Okay, I’m soon to be off and back to college, I remember when my parents first sent me off they gave me a rundown of the do’s and don’ts. One of those don’ts was talking about being careful of what groups I joined. For some reason I kind of knew I didn’t want to ever join a fraternity due to all of the initiations/hazing that was featured in movies and it really did scare me away. When I asked one guy who was part of a fraternity at a local university, he told me that the initiations aren’t as cruel as Hollywood portrayed them to be in films. Something deep inside me told me he was only lying to get me to be okay with joining it and thank God I still had those doubts because those stories of hazing did keep my guard up about colleges and their dark pasts like this story that is here that will rundown in Penn State University.
Via USA TODAY:
Sixteen former members of a now-defunct Penn State fraternity returned to court Monday for a preliminary hearing that gave more detail on the tragic series of events that led to the death of Beta Theta Pi pledge Timothy Piazza.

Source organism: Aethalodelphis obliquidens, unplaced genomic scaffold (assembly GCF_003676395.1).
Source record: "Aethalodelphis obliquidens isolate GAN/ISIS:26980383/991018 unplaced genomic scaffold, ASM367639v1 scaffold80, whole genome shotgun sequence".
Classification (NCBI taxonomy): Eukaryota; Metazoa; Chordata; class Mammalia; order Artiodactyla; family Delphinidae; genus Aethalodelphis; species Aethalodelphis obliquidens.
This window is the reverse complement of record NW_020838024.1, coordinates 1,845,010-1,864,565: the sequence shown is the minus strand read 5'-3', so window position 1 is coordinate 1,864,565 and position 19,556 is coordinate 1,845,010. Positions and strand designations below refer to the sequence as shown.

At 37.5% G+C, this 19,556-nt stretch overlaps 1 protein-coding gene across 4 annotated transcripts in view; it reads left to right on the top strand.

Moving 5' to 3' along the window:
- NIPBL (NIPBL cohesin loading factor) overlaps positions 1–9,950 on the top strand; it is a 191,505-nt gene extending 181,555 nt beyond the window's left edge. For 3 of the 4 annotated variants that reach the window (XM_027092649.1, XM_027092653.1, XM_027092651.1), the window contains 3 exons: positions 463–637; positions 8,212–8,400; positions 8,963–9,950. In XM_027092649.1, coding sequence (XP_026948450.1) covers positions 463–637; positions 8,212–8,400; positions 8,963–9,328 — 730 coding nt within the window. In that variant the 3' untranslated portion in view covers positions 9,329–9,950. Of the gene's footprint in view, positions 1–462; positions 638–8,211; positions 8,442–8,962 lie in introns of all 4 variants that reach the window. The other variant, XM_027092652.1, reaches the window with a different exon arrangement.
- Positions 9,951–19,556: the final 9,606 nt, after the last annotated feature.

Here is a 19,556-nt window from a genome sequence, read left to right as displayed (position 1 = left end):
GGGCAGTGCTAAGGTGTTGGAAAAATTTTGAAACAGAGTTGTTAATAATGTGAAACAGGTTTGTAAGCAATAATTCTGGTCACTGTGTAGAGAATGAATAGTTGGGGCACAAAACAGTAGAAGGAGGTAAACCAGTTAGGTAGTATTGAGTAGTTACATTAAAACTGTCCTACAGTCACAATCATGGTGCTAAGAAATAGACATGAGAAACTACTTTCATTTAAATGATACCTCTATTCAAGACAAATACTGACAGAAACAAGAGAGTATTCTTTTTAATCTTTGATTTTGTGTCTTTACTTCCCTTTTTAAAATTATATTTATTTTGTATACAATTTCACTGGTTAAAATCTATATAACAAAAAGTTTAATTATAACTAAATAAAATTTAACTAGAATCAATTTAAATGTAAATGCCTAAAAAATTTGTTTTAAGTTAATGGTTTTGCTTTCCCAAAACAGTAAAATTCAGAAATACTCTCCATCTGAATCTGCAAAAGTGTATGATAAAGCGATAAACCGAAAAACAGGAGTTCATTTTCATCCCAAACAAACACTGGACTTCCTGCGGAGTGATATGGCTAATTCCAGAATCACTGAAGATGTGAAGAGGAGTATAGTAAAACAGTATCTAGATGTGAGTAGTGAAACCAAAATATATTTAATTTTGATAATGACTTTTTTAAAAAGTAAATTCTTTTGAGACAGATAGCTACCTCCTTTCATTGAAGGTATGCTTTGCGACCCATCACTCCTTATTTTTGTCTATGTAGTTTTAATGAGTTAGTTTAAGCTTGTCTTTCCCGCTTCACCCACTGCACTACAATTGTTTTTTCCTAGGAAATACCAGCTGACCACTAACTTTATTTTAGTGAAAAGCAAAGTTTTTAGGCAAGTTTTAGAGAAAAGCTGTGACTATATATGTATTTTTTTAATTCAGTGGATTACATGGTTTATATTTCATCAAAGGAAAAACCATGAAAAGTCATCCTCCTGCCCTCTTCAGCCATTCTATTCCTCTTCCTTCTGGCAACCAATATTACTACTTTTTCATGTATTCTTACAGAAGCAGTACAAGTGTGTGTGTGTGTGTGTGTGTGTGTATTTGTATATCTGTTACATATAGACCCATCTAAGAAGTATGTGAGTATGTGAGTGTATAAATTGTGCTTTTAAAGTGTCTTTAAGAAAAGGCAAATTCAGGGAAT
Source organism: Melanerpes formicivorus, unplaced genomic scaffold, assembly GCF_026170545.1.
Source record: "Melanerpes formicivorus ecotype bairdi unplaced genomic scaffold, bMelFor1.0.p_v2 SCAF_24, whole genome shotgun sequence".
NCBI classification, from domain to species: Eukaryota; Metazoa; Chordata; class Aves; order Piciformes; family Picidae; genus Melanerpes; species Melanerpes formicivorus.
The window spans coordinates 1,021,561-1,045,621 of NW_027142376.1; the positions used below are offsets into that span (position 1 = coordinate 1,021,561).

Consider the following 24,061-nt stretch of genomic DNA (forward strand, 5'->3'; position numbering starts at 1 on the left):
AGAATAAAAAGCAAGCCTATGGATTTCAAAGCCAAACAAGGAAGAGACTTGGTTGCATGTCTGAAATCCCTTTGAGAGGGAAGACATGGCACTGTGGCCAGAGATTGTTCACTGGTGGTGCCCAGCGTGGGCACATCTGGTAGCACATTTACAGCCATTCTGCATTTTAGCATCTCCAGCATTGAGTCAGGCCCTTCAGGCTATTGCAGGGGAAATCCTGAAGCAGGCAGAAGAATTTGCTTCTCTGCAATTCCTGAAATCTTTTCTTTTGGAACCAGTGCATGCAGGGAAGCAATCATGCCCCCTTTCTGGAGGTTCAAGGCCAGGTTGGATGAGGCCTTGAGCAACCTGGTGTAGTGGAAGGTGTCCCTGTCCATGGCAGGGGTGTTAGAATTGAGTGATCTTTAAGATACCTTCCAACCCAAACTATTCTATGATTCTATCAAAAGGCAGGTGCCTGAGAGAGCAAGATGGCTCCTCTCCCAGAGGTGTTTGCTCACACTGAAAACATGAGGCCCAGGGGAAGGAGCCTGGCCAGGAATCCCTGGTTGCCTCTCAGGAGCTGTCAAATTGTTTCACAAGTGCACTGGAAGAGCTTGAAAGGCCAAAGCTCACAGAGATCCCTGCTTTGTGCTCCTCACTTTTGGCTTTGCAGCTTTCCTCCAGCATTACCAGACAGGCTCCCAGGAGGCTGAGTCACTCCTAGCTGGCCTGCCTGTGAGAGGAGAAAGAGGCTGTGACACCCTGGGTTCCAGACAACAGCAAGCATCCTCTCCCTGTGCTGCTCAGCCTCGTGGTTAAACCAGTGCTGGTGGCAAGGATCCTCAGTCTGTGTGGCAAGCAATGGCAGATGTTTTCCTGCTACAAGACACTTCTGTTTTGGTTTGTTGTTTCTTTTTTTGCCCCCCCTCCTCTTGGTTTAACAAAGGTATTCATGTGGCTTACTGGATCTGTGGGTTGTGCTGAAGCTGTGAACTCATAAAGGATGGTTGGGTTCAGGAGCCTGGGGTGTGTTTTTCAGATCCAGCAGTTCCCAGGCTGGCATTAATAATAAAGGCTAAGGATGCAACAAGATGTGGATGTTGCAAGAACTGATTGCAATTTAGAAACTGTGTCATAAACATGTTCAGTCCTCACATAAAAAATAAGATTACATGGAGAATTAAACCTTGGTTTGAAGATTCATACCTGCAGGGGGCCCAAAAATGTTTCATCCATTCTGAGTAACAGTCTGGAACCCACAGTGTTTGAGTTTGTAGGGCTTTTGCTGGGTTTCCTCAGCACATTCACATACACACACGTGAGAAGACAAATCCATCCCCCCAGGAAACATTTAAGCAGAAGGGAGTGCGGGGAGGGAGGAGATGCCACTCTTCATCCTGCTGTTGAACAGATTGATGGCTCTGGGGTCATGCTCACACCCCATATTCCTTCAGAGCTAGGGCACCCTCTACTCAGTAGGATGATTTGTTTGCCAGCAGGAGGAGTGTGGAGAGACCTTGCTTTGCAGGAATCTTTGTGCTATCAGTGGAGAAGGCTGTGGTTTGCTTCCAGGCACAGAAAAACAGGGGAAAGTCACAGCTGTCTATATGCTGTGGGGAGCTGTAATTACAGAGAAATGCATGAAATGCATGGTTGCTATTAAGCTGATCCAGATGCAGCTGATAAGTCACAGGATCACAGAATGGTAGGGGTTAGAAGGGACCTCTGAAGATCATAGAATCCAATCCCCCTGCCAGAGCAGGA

Piazza, 19, died in a local hospital Feb. 4, about 30 hours after the start of a night of drinking and hazing that prosecutors say saw the former high school football star fall multiple times, including down a flight of stairs.
Video footage from the fraternity’s extensive surveillance system was shown publicly for the first time when the preliminary hearing began last month in Bellefonte, Pa. Prosecutors used the video to help construct a timeline of the events that led to Piazza’s death.
Full Story/ TIMELINE HERE:
Here is how the night of Feb. 2 and early morning hours of Feb. 3 unfolded at Beta Theta Pi, according to the report, which cited evidence including video from surveillance cameras, testimony and phone records.
On the night of Feb. 2, Piazza engaged in drinking as a part of a pledge ritual and his blood alcohol content reached 0.28 and 0.36 percent.